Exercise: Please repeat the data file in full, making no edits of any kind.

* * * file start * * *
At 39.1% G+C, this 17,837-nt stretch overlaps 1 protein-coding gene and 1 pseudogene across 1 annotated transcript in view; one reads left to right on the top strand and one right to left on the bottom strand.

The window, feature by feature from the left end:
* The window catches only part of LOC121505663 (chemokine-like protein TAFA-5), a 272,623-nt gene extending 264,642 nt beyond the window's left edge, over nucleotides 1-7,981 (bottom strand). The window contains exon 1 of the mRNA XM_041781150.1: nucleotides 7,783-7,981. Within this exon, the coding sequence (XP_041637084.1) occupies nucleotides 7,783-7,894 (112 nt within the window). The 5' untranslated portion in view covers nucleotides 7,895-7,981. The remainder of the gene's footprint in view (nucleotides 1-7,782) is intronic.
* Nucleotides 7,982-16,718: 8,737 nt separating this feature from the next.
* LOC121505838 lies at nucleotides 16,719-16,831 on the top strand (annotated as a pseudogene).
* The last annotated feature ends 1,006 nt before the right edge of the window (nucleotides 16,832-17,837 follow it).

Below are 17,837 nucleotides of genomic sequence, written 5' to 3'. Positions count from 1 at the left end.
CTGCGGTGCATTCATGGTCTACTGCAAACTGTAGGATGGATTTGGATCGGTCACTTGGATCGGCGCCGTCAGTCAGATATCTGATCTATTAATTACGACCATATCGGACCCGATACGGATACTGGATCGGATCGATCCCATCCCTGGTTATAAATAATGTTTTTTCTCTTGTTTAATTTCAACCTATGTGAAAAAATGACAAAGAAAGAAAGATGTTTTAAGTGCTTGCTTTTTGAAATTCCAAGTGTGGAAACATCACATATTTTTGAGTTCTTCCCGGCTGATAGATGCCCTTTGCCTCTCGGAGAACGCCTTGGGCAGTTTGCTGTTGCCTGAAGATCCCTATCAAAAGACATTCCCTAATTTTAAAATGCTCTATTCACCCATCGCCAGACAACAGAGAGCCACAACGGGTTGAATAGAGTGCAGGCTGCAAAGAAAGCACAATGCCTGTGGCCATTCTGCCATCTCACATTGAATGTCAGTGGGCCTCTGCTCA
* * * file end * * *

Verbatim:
At 39.1% G+C, this 17,837-nt stretch overlaps 1 protein-coding gene and 1 pseudogene across 1 annotated transcript in view; one reads left to right on the top strand and one right to left on the bottom strand.

The window, feature by feature from the left end:
* The window catches only part of LOC121505663 (chemokine-like protein TAFA-5), a 272,623-nt gene extending 264,642 nt beyond the window's left edge, over nucleotides 1-7,981 (bottom strand). The window contains exon 1 of the mRNA XM_041781150.1: nucleotides 7,783-7,981. Within this exon, the coding sequence (XP_041637084.1) occupies nucleotides 7,783-7,894 (112 nt within the window). The 5' untranslated portion in view covers nucleotides 7,895-7,981. The remainder of the gene's footprint in view (nucleotides 1-7,782) is intronic.
* Nucleotides 7,982-16,718: 8,737 nt separating this feature from the next.
* LOC121505838 lies at nucleotides 16,719-16,831 on the top strand (annotated as a pseudogene).
* The last annotated feature ends 1,006 nt before the right edge of the window (nucleotides 16,832-17,837 follow it).

Below are 17,837 nucleotides of genomic sequence, written 5' to 3'. Positions count from 1 at the left end.
CTGCGGTGCATTCATGGTCTACTGCAAACTGTAGGATGGATTTGGATCGGTCACTTGGATCGGCGCCGTCAGTCAGATATCTGATCTATTAATTACGACCATATCGGACCCGATACGGATACTGGATCGGATCGATCCCATCCCTGGTTATAAATAATGTTTTTTCTCTTGTTTAATTTCAACCTATGTGAAAAAATGACAAAGAAAGAAAGATGTTTTAAGTGCTTGCTTTTTGAAATTCCAAGTGTGGAAACATCACATATTTTTGAGTTCTTCCCGGCTGATAGATGCCCTTTGCCTCTCGGAGAACGCCTTGGGCAGTTTGCTGTTGCCTGAAGATCCCTATCAAAAGACATTCCCTAATTTTAAAATGCTCTATTCACCCATCGCCAGACAACAGAGAGCCACAACGGGTTGAATAGAGTGCAGGCTGCAAAGAAAGCACAATGCCTGTGGCCATTCTGCCATCTCACATTGAATGTCAGTGGGCCTCTGCTCA